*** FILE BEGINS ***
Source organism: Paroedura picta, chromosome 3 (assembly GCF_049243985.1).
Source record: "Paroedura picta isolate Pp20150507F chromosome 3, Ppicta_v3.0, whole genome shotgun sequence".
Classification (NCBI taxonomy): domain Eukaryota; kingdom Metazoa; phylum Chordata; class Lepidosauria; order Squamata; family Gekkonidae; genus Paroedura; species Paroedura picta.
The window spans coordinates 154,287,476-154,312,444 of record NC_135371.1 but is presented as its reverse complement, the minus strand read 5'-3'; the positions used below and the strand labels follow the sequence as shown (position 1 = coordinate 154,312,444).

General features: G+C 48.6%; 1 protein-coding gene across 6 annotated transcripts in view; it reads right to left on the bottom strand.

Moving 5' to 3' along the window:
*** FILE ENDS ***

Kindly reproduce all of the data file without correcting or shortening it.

Source organism: Paroedura picta, chromosome 3 (assembly GCF_049243985.1).
Source record: "Paroedura picta isolate Pp20150507F chromosome 3, Ppicta_v3.0, whole genome shotgun sequence".
Classification (NCBI taxonomy): domain Eukaryota; kingdom Metazoa; phylum Chordata; class Lepidosauria; order Squamata; family Gekkonidae; genus Paroedura; species Paroedura picta.
The window spans coordinates 154,287,476-154,312,444 of record NC_135371.1 but is presented as its reverse complement, the minus strand read 5'-3'; the positions used below and the strand labels follow the sequence as shown (position 1 = coordinate 154,312,444).

General features: G+C 48.6%; 1 protein-coding gene across 6 annotated transcripts in view; it reads right to left on the bottom strand.

Moving 5' to 3' along the window: